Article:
No frills. Why on a slippery road it is necessary to turn off the four-wheel drive?
The weather brings surprise after surprise. Snowfalls are followed by "ice rains" - and again snowfalls. And if the elements caught on the way, then the driver has to resort to special methods of driving.
Drift on the track
The worst thing on an intercity highway is “freezing rain”. If the driver sees how drops of water began to pour on the windshield, and the thermometer at that time shows minus 5 degrees below zero, then expect problems. It is best to cancel the trip, park the car and return home. However, for those who are already on the road, difficult hours are coming. The road is covered with a slippery crust of ice with a minimum coefficient of adhesion.

First of all, when a "freezing rain" occurs, it is necessary to slow down and check the adhesion of the tires to the road surface.
To do this, briefly apply the brake and evaluate the deceleration. If the ABS is activated, and the car does not slow down, then it is worth gathering your will into a fist, not making sudden movements and smoothly shifting into a lower gear. When the brakes are ineffective, you will need to brake with the motor.
Your best bet is to shift into straight third gear and drive at a higher RPM so that there is always traction on the wheels to pull the car forward without yaw.
When the gas is released, the speed will be reset due to the internal resistance of the power unit and transmission. True, this rule is true only for front-wheel drive cars, which are now the vast majority. On rear-wheel drive vehicles on slippery roads, on the contrary, it is better to shift into higher gear to avoid slipping of the drive wheels, which almost always leads to destabilization and steering of the stern.
Connected out of place
Connected out of place
Now the most popular type of all-wheel drive is plug-in. On all-wheel drive vehicles with a connected rear axle, it is best to turn off the rear-wheel drive. The fact is that on a country road with heavy ice, yaws are very dangerous. Therefore, any thrust on the rear axle can lead to steering of the stern, especially when this thrust appears unexpectedly for the driver.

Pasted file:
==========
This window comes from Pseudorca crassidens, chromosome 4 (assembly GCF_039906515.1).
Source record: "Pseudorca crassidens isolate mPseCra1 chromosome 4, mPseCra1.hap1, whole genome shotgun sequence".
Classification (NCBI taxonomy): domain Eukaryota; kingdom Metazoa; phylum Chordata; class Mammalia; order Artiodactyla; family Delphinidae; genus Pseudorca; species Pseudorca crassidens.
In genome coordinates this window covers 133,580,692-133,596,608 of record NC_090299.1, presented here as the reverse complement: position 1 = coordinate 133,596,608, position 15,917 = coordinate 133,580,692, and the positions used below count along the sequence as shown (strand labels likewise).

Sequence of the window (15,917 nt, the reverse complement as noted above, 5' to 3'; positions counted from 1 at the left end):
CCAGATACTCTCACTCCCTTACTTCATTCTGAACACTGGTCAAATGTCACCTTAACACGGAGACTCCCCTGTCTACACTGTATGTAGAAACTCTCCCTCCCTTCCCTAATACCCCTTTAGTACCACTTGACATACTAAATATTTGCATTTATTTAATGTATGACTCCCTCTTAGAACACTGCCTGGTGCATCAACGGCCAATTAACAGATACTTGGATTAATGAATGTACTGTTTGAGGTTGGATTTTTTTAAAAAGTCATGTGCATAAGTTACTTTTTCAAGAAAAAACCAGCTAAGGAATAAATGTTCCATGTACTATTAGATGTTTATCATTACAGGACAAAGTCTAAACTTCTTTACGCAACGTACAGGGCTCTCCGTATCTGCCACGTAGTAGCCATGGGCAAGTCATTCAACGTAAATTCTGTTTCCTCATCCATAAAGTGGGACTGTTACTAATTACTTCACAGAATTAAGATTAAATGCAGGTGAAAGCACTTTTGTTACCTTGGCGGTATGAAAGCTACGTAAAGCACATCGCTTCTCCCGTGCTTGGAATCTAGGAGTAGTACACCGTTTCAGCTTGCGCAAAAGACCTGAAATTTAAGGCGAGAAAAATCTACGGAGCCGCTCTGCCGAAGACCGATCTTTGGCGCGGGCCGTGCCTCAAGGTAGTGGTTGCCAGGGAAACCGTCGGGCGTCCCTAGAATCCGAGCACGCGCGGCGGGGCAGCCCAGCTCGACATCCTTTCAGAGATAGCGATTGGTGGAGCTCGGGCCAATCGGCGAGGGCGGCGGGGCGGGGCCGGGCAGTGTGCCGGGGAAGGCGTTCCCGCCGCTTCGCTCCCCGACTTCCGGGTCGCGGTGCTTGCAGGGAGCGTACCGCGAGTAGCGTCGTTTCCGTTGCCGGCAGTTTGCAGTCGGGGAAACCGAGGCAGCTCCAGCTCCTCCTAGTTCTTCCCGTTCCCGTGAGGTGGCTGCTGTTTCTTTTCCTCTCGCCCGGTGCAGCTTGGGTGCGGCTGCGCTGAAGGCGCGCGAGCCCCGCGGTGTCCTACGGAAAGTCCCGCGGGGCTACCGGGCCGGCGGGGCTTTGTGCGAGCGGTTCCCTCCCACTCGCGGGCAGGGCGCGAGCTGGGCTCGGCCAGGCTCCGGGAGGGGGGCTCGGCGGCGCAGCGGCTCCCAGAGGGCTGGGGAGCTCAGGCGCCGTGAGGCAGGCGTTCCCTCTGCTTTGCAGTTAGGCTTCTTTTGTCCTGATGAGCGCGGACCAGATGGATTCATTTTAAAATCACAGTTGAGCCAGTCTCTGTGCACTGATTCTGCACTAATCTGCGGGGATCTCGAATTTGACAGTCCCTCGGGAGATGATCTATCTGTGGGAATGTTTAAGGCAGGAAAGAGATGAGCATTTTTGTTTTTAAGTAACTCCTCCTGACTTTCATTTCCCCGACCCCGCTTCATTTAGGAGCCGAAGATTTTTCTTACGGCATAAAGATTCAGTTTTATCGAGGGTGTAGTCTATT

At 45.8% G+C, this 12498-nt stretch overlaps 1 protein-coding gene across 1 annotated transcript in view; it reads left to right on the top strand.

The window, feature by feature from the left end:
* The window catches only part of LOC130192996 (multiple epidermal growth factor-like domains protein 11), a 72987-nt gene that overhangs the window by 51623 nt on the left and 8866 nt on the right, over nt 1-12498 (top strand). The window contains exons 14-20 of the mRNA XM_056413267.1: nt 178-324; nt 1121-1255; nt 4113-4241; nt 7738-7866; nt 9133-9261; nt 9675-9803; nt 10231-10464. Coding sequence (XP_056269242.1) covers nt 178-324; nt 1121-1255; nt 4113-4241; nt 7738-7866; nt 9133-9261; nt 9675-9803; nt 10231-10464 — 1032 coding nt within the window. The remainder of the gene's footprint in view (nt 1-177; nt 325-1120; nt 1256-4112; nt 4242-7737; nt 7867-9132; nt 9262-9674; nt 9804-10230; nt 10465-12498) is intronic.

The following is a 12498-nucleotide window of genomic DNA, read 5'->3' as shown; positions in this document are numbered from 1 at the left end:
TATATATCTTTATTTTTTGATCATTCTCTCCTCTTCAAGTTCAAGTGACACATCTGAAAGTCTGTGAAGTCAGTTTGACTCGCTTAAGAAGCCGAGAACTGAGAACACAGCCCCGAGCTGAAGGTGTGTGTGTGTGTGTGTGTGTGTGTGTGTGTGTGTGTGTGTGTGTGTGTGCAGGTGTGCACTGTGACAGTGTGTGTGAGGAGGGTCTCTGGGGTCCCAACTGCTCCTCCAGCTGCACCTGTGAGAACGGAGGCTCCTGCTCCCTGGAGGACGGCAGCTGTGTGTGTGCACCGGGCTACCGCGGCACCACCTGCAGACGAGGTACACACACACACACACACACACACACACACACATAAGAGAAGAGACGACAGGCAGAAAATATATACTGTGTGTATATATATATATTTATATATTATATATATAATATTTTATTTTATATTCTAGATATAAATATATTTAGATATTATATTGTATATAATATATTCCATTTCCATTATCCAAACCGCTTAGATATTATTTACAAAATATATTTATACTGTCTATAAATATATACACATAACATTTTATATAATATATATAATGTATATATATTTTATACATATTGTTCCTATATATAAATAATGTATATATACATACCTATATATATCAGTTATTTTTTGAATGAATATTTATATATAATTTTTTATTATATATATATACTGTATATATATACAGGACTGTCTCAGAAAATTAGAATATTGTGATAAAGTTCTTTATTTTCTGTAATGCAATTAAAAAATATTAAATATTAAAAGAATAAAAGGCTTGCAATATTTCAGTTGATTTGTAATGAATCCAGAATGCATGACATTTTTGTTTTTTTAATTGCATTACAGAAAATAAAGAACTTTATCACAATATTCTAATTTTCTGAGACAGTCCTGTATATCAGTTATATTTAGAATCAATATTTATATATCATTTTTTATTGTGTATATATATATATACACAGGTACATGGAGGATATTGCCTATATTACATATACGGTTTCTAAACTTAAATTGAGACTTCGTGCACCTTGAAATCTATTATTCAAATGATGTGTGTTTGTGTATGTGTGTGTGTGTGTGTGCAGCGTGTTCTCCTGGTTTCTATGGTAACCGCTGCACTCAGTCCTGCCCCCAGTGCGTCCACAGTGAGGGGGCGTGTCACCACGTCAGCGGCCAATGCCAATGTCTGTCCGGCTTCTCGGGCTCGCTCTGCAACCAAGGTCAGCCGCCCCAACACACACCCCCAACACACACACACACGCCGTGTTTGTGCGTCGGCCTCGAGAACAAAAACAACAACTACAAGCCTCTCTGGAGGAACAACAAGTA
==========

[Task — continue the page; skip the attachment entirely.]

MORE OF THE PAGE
Destabilization occurs in this way: during the slipping of the front wheels, the moment is thrown back, and the car goes sideways a little, which makes the driver nervous.
This steering effect is very fond of drifters, who, with skillful use of gas, can make an all-wheel drive car famously throw the body sideways and rotate in a circle. However, on an intercity highway, such maneuvers are risky and unacceptable, especially for an unprepared driver. Therefore, any traction on the rear axle when the front wheels slip can cause destabilization.
It is especially unpleasant if the car is moving in a slippery rut covered with a crust of ice. In this case, the skidding of the rear axle can occur at any time.

There is no need to panic here. The main thing to remember is that the car goes exactly where its wheels are directed.

If the car went the wrong way and began to slide sideways, then you can not twist the steering wheel too much. You can release the gas and try to direct the car into your lane with light steering corrections. She will react with a second delay. If you overdo it and turn the steering wheel hard, and even give it a lot of gas, you can end up in a ditch.
In general, if an all-wheel drive crossover has a function to turn off all-wheel drive, then it can be used on a slippery road. If it is not there and the all-wheel drive system is set to automatically redistribute the moment, then in this case it is better not to get carried away with gas and try to use the accelerator in a dosed way so as not to cause stern steering.
In addition, all-wheel drive crossovers with plug-in all-wheel drive systems, which also require special control methods on slippery roads, are now widely used.
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